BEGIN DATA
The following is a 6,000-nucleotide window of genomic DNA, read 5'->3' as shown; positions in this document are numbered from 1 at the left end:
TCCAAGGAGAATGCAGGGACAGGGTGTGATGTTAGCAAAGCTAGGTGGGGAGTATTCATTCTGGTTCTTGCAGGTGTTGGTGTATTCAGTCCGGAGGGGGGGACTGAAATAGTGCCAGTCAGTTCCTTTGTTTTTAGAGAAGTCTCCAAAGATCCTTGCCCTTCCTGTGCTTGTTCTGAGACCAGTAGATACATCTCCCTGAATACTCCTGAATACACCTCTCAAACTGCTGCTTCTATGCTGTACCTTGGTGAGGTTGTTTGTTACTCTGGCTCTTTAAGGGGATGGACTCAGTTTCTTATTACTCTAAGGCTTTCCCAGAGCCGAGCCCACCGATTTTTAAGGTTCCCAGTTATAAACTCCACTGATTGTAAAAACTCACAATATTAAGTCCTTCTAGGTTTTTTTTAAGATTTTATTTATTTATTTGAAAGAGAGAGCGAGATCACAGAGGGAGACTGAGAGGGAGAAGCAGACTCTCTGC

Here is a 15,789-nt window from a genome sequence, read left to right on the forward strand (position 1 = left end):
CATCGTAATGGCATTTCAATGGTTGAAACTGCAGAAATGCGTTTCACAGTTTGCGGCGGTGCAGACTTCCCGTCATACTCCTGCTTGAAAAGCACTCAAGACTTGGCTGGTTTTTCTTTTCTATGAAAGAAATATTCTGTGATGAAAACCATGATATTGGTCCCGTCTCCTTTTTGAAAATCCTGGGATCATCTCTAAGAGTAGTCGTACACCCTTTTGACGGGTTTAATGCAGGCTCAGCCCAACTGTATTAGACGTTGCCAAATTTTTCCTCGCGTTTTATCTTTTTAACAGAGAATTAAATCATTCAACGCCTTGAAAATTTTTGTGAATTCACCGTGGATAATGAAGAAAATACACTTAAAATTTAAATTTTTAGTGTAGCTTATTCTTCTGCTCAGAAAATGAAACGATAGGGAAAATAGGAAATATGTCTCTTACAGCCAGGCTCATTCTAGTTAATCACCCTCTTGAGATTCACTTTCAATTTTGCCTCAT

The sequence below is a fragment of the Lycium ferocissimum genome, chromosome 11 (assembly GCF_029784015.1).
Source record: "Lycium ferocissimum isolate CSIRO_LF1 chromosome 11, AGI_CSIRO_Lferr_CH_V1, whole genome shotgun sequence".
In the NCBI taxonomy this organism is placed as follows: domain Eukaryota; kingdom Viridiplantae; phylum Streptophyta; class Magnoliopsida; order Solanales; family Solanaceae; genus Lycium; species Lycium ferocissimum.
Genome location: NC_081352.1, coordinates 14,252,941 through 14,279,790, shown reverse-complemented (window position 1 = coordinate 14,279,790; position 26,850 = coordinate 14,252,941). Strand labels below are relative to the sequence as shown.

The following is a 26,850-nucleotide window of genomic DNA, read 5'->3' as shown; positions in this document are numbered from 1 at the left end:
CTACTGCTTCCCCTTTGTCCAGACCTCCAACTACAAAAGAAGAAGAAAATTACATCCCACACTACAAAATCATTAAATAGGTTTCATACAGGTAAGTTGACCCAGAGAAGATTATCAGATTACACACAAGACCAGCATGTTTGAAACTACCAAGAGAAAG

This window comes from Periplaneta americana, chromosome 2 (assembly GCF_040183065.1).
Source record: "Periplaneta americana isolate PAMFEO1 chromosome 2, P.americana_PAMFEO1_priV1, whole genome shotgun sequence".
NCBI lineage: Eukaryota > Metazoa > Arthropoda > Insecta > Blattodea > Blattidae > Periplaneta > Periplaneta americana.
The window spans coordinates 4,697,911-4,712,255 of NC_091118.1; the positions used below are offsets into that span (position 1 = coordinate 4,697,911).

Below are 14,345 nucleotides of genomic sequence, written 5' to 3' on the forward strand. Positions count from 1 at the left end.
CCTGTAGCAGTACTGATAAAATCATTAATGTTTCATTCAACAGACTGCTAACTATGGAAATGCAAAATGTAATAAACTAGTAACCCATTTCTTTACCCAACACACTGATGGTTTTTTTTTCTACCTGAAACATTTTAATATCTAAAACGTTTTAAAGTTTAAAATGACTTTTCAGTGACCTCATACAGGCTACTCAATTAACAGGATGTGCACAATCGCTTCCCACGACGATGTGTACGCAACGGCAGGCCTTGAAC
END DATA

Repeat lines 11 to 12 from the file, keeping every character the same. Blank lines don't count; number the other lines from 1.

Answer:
This window comes from Periplaneta americana, chromosome 2 (assembly GCF_040183065.1).
Source record: "Periplaneta americana isolate PAMFEO1 chromosome 2, P.americana_PAMFEO1_priV1, whole genome shotgun sequence".